Monday, August 30, 2010

More Of London

London sights:

We were near Buckingham Palace and in time to catch the last bit of the Changing of The Guards. Lucky for us because I can't imagine standing in the sun for a silly ceremony the purpose of which is to draw silly tourists to a boring palace. I'm not much of a monarchist as you probably can tell.

The grassy area behind Big Ben and next to Westminister is favorite for protestors who pitch tents and live there. Most of them were protesting against the presence of British soldiers in Iraq and Afghan. I love countries that allow freedom of speech.

British pubs are cosy and fun.

Double decker buses and antiquated (and silly-looking) cabs

London underground. Check out the Metropolitan station. It is perfect for a horror flick.

Chinatown, small and cosy with good restaurants.

We saw a big crowd barricaded off an red-carpeted area next to cinema in Soho. Will Smith, his son and Jacky Chan were there for the premiere of Karate Kid 11.

 Harrods is an AMAZING store. I've never seen a store like Harrods' and I don't think there's any store that can beat it. It's just the most luxurious and decadent store in the world. The things in the store, from the furniture to the clothes to the food, are unbelievably beautiful and expensive. 99% of the shoppers in Harrods were Arab women, who shopped in a group with body guards. Their handbags were either  Hermes or Chanel and they actually wore jewels on their foreheads. A couple of masked ladies wore golden moustaches and Yi saw one who wore a moustache AND fake eyebrows , making her look like Groucho Marx. Can anyone tell me the significance of that??

That's the super hot yet cool--and brainy--Kimmei, btw.

Poor tourists shop at the huge Topshop opposite Harrods.

Lloyd's Building, still attracting the gawkers.


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The Gherkin needs no introduction. Even the posts on the roads are phallic. I've yet to see a building glorify the female reproductive parts.

One of the things I wanted to do in London was watch Les Miserables but one of the Jonas brothers had to be in the show the week I was there and that bumped the cost of the ticket up to 77 pounds so I decided I'll watch it another trip.

My Documents9
Boldly-colored cakes in a shop that seemed to belong in Disneyland, near the Garrick Theatre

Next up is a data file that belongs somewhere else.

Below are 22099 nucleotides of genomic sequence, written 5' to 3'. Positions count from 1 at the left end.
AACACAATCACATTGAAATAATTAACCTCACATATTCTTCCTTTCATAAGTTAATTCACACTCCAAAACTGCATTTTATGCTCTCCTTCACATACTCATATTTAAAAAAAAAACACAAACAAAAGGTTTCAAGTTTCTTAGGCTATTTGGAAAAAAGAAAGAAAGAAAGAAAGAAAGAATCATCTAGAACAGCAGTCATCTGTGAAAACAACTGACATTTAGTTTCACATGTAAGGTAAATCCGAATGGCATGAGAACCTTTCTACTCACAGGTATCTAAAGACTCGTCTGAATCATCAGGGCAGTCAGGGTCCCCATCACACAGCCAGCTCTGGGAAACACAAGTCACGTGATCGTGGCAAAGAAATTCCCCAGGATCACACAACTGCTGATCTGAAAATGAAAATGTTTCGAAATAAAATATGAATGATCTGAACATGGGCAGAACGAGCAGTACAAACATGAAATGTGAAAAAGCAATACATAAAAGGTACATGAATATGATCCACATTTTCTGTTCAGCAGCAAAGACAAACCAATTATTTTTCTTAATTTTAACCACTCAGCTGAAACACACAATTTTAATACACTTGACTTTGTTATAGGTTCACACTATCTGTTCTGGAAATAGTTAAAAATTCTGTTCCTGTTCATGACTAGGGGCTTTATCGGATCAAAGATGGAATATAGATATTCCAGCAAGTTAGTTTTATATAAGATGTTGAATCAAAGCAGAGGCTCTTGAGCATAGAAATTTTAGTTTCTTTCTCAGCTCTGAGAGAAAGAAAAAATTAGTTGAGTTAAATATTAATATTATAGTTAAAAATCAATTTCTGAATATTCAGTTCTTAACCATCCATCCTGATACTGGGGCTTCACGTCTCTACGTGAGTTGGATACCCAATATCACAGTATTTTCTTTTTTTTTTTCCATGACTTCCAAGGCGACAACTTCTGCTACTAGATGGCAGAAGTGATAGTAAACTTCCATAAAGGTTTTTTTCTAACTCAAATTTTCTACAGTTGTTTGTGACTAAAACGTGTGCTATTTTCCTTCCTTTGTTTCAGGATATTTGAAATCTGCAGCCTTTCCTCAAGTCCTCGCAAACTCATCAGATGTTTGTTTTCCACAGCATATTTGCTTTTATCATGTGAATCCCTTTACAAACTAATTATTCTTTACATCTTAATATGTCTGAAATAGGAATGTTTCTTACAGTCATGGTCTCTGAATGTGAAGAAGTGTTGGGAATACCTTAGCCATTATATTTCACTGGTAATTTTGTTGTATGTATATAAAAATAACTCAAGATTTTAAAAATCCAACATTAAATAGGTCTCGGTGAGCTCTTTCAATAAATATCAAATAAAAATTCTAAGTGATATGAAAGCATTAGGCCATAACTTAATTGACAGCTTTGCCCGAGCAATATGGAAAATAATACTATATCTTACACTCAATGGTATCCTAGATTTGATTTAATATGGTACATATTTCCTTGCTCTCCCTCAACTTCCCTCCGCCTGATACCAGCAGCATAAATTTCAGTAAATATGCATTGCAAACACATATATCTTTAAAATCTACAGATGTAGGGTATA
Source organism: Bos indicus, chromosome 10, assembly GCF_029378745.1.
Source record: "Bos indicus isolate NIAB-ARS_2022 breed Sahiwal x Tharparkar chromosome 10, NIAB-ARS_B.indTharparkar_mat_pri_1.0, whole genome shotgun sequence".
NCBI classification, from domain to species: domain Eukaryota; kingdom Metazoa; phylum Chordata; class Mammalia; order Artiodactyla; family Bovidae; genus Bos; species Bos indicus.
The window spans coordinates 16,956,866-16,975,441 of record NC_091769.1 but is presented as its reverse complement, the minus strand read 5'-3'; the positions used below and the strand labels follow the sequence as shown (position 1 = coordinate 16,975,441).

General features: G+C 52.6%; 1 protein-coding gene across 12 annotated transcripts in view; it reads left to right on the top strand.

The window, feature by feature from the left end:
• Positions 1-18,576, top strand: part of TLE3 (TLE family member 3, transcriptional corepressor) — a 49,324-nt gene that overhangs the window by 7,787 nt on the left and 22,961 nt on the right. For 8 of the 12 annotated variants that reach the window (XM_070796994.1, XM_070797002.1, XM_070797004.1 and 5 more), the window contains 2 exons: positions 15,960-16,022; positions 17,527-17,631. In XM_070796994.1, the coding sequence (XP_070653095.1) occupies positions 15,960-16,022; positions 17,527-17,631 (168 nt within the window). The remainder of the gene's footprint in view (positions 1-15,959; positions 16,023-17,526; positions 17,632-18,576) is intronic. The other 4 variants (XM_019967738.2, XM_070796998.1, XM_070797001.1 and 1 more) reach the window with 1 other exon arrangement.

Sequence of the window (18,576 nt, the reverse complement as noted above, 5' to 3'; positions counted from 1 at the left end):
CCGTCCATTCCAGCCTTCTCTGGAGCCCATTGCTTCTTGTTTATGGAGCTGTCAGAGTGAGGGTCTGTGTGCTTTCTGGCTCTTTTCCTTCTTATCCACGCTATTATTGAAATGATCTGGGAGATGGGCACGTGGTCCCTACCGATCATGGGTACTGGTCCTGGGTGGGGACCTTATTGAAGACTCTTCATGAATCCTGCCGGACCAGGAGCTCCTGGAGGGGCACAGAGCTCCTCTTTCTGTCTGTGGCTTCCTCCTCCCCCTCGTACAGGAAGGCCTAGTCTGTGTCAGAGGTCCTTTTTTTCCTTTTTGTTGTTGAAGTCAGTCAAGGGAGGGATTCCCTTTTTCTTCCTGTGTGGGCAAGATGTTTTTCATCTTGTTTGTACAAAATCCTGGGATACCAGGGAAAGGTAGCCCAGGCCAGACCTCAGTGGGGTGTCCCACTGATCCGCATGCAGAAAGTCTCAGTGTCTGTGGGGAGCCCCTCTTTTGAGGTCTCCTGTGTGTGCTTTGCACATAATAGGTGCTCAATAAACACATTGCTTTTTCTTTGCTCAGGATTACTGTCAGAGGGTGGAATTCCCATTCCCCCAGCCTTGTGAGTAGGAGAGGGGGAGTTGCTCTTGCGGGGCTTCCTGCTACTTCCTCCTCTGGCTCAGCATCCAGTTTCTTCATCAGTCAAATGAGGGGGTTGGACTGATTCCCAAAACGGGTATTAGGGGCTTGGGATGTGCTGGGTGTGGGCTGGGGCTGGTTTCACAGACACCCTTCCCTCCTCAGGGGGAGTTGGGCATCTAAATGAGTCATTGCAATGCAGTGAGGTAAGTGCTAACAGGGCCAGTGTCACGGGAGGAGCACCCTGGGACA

My Documents12
Goodies in Selfridges

London's saving grace is the many theatres and shows. Other than that, I think the city is rather disappointing,  maybe because of great expectations (no pun).  The first time I saw the famous historic buildings, it was awesome but the second time, I felt nothing. The Brit churches, palaces and places of interest are booorringg compared to the rest of Europe. Even the shopping is booorring. Carnaby St is sweet, made for tourists. Regent St, the main shopping street, is just full of chain stores like H & M, Topshop, Dorothy Perkins, Zara, yadda yadda yadda. Despite that, I found the girls in London very stylish and original, definitely edgy and exciting. But don't let me put you off London. It's still worth a visit.

Bear with me as I finish off my posts on London. Two more to go and we'll go back to Hungary. And you thought I was done with my Europe tour.


Linda said...

I love reading about your Europe trip. I am happy this is not the last post :)

Rita said...

I love reading your blog. Re the Arab tourists at Harrods, I wonder if it was becoz an Arab has bought over Harrods from Al-fayed???

Jeri said...

The moustached women intrigued me so I googled and found these...

(look at bluespice's comment- apparently it's a method of covering their face)

terri@adailyobsession said...

linda: thnks, linda. you asked ofr it...

rita: al fayed is also of arab origin and i think even during his ownership of harrods the shoppers were frm the middle east. got plenty of money.

jeri: i tried to get tt link but couldn't. who's bluespice?

Jeri said...

Oops, sorry I gave you a cached link !

Here's the right link

Bluespice is the commenter :)

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